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10 Amazing Facts About The Monarch Butterfly

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10 Amazing Facts About The Monarch Butterfly

Each summer in the United States and southern Canada, the beautiful, orange-and-black monarch butterfly can be seen flittering from flower to flower, foraging for nectar. They are the most beautiful and interesting creatures in the insect world, and their migration is a source of fascination for many. How much do you know about the monarch butterfly? These 10 facts that will amaze!

10 Amazing Facts About The Monarch Butterfly

  1. The adult female monarch butterfly lays tiny eggs covered with a sticky substance on the underside of milkweed leaves, which are extremely toxic. The caterpillar hatches from its egg several days later. The egg shell is the caterpillar’s first meal. From then on, the caterpillar thrives on milkweed leaves.
  2. The monarch caterpillar and adult butterfly retain the poison from the milkweed leaves in its body, thus protecting it from being eaten by predators.
  3. Every spring, adult monarch butterflies head north from their winter respite in the southern forests of Mexico, and they head back down south in mid-March for breeding.
  4. In its first two weeks, the caterpillar increases in size by 2,700 times.
  5. Nearly 80% of the food the caterpillar eats is stored and converted to fat in the abdomen. Once the caterpillar is mature, it stops eating.
  6. The caterpillar weaves a silk pad on the underside of a twig and attaches itself. Hooked to the twig, it sheds its skin for the fifth time, revealing the pupa. Encased in a turquoise and gold chrysalis, the pupa remains attached to the twig for two to three weeks. At two weeks, the chrysalis becomes transparent, and eventually begins to crack open, allowing the butterfly to emerge. See the video below!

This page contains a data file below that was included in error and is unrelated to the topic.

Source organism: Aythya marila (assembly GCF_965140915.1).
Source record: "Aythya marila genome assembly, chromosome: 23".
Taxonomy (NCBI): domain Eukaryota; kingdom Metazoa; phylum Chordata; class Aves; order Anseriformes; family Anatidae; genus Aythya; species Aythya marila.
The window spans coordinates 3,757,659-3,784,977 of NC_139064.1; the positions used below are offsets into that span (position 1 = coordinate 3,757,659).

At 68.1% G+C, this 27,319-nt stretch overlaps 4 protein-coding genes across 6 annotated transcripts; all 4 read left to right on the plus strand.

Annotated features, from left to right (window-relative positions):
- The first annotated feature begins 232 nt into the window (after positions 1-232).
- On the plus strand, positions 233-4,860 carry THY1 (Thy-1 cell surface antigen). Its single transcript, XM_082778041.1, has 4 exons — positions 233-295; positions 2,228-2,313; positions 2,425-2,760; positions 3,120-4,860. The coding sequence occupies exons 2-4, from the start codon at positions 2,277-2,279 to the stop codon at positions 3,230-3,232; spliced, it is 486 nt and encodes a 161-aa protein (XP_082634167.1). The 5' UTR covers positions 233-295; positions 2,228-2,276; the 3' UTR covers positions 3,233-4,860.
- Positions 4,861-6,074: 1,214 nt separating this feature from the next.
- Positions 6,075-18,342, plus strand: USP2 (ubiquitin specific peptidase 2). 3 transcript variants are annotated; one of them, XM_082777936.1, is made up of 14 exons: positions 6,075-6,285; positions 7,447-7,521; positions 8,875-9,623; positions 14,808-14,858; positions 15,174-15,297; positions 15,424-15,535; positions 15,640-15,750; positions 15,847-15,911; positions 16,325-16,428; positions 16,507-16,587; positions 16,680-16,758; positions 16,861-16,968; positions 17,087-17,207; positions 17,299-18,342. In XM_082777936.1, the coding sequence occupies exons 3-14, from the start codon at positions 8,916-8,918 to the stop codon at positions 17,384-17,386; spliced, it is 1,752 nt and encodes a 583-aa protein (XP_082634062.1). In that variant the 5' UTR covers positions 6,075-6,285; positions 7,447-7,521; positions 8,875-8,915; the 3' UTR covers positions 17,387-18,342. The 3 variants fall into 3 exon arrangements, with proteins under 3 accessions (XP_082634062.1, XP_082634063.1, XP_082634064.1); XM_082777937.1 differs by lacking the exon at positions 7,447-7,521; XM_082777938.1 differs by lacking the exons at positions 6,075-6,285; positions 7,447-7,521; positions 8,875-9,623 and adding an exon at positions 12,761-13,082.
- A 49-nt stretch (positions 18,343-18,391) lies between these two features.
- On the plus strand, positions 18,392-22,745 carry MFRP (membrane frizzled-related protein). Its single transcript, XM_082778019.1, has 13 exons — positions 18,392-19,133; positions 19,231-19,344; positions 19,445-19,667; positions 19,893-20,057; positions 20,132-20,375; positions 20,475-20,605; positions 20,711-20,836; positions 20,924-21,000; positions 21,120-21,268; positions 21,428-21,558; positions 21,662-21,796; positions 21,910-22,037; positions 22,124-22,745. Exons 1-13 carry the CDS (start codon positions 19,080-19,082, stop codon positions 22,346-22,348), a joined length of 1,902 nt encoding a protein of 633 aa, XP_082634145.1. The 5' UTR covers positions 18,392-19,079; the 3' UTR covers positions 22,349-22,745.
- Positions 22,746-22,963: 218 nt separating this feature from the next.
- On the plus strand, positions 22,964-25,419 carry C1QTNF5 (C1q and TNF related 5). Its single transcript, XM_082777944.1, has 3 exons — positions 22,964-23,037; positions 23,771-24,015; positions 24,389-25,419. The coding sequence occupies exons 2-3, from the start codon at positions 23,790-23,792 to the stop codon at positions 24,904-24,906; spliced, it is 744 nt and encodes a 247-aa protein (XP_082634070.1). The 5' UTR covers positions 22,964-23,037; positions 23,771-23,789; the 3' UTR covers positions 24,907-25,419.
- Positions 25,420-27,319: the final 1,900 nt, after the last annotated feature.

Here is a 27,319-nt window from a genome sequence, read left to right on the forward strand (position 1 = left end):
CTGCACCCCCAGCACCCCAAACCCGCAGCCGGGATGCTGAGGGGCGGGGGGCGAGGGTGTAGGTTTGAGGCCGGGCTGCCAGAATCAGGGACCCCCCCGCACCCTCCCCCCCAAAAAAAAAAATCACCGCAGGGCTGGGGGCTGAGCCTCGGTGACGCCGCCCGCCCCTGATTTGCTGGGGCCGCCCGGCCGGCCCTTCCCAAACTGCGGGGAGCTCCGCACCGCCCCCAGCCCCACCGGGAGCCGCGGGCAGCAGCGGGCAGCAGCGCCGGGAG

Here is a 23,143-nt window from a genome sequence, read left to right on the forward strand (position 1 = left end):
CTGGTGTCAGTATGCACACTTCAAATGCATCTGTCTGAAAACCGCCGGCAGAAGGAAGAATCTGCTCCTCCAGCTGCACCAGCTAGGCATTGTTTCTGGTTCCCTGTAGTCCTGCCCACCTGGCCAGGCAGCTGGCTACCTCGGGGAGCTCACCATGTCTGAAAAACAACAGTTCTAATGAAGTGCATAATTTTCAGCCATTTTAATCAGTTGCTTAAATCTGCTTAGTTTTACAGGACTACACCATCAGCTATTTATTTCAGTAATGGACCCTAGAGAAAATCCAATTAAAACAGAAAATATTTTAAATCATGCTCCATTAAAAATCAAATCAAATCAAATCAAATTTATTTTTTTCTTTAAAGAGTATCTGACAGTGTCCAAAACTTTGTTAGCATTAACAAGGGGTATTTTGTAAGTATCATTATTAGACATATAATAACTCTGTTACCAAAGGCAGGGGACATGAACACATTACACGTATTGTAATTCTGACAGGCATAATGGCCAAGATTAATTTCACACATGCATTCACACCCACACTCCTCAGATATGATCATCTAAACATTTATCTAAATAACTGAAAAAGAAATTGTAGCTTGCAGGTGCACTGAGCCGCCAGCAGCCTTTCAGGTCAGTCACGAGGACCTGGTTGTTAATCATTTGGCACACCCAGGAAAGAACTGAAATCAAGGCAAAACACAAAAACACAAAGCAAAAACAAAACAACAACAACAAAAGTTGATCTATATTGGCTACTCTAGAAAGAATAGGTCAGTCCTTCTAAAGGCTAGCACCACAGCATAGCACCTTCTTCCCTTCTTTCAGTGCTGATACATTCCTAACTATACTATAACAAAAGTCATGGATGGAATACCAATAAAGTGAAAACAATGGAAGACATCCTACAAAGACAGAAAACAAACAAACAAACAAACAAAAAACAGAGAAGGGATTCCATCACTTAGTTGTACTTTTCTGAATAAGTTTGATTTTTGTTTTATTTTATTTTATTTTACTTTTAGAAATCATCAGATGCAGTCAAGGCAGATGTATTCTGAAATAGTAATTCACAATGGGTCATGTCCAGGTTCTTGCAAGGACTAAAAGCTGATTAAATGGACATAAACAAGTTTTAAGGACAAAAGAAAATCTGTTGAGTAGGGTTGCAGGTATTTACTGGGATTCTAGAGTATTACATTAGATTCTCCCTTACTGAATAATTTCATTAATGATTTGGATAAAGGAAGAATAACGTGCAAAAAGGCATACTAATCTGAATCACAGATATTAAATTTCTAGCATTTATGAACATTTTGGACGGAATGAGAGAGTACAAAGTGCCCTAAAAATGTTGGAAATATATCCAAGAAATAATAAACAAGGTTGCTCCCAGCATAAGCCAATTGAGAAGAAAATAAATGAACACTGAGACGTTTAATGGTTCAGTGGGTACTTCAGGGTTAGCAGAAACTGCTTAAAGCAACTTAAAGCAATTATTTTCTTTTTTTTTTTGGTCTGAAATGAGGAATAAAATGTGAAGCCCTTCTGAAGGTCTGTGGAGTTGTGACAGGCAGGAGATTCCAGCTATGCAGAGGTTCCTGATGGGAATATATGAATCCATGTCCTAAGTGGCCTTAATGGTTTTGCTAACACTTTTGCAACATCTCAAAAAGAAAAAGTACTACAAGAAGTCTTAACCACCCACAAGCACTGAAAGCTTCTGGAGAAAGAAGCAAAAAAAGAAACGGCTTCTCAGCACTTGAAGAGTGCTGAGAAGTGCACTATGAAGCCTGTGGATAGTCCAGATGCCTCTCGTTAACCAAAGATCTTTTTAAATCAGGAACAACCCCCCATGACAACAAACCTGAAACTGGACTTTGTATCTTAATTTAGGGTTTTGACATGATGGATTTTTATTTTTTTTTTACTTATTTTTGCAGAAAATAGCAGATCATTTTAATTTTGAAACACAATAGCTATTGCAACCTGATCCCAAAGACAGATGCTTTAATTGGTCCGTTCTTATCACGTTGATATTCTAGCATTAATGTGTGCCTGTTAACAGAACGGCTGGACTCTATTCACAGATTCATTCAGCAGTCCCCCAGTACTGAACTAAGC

7. Monarch butterflies cannot bite and drink through a long tongue called a proboscis that works like an eyedropper drawing up nectar. Like a retractable garden hose, its tongue coils up under its lower lip when not in use.
  8. Monarchs smell with their antennae. Nectar and water are tasted by the sensory hairs on their legs and feet.
  9. The monarch butterfly will continue to feed, fly, and reproduce throughout the U.S. and southern Canada, for several generations. It is the fourth generation of monarch butterflies that actually migrates to Mexico in fall.
  10. Monarch butterflies travel as much as 100 miles a day during its 3,000 mile migration, and relies on the huge volume of food it ate when it was a caterpillar for fuel.

Fun fact: The monarch butterfly’s bright colors serve as a warning to predators that they are poisonous, and they should attack at their own risk!

What can we do to help the monarch butterfly thrive?

Sadly, monarch butterflies are headed to extinction. To save them, the U.S. Fish and Wildlife Service, the National Wildlife Federation, and the National Fish and Wildlife Foundation are working together to grow milkweed and other butterfly-friendly plants along the monarch’s main migration route from Minnesota to Mexico.
We can help too. Here’s how:

  • Establish a wildflower garden in your yard for pollinators like the monarch butterfly and honey bee.
  • Ask your local government and garden clubs to work together to establish pollinator wildflower gardens in city parks, etc.
  • Encourage local farmers to designate space along fence rows, and in ditches for native wildflowers to thrive, without the use of chemical sprays.
  • Plant milkweed in your yard, or field.
  • Plant native wildflowers along your driveway and fencing.
  • Don’t spray chemical herbicides on your lawn, garden, or fields.
  • If your local electric authority sprays chemical herbicides under power lines on your property, contact them, complain and ask to be placed on the no-spray list.
  • Buy a butterfly kit. Encourage your children to experience, and appreciate the life cycle of the butterfly, first hand.

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